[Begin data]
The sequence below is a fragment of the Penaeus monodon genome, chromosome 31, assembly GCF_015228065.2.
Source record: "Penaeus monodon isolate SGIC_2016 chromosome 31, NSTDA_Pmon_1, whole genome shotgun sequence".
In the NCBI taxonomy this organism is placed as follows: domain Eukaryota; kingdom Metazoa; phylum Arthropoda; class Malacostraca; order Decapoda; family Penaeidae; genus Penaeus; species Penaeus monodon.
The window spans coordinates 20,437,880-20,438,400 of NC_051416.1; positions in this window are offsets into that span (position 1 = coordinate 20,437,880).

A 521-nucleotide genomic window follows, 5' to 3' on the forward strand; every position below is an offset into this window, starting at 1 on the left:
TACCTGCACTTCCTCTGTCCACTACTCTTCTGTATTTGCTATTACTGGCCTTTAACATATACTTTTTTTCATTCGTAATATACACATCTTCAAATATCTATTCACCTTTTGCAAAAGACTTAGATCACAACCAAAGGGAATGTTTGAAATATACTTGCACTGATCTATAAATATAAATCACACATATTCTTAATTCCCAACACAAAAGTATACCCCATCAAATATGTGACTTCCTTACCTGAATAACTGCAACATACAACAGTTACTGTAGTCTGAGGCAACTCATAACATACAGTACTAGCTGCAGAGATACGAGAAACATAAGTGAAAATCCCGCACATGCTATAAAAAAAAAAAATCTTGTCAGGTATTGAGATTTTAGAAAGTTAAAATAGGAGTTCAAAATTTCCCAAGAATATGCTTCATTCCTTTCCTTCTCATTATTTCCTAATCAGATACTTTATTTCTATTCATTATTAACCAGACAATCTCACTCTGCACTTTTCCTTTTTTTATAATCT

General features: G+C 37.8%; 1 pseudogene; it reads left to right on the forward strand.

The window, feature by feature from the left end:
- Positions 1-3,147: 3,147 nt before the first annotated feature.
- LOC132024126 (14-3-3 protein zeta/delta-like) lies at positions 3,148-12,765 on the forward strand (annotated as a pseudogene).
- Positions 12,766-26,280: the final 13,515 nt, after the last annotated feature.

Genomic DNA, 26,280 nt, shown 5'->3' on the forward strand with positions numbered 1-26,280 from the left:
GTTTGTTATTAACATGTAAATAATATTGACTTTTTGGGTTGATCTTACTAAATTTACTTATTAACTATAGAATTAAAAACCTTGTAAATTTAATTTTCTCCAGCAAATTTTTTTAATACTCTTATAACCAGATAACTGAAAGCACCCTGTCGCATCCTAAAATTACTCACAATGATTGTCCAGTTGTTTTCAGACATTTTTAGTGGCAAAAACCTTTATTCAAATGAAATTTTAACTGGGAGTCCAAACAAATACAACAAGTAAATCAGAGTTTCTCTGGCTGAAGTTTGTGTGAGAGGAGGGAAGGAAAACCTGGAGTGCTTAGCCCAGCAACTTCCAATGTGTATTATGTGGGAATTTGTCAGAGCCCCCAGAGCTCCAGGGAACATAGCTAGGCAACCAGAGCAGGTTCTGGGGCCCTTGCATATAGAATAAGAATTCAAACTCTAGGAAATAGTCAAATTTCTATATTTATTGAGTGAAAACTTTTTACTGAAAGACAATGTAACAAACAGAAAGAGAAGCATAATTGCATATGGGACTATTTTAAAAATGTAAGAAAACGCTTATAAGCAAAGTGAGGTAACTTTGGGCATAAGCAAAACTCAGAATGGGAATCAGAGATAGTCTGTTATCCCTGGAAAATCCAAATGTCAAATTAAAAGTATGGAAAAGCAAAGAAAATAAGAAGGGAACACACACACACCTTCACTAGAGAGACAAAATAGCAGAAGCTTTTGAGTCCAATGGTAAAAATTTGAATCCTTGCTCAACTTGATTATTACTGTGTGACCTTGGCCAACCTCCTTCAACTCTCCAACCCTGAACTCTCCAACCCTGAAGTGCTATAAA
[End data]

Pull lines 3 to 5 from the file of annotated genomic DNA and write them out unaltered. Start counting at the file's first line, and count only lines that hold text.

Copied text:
In the NCBI taxonomy this organism is placed as follows: domain Eukaryota; kingdom Metazoa; phylum Arthropoda; class Malacostraca; order Decapoda; family Penaeidae; genus Penaeus; species Penaeus monodon.
The window spans coordinates 20,437,880-20,438,400 of NC_051416.1; positions in this window are offsets into that span (position 1 = coordinate 20,437,880).

A 521-nucleotide genomic window follows, 5' to 3' on the forward strand; every position below is an offset into this window, starting at 1 on the left: